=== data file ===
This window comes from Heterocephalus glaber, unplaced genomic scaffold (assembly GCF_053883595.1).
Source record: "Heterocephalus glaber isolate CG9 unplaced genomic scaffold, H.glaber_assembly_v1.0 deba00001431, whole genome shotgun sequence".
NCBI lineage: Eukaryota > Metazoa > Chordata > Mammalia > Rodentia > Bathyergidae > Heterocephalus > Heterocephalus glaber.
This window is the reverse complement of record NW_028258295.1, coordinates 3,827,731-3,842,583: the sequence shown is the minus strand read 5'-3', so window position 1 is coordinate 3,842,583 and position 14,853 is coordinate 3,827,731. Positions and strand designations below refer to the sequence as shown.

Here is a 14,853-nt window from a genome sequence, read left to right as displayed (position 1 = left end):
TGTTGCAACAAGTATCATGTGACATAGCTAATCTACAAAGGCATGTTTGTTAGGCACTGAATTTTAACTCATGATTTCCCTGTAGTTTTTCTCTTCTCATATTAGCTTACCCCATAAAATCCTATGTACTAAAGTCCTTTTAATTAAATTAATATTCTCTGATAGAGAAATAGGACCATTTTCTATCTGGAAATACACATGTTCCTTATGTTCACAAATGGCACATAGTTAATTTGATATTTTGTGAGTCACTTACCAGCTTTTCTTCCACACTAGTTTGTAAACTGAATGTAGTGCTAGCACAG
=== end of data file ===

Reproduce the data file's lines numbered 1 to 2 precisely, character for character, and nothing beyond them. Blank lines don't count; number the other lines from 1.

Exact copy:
This window comes from Heterocephalus glaber, unplaced genomic scaffold (assembly GCF_053883595.1).
Source record: "Heterocephalus glaber isolate CG9 unplaced genomic scaffold, H.glaber_assembly_v1.0 deba00001431, whole genome shotgun sequence".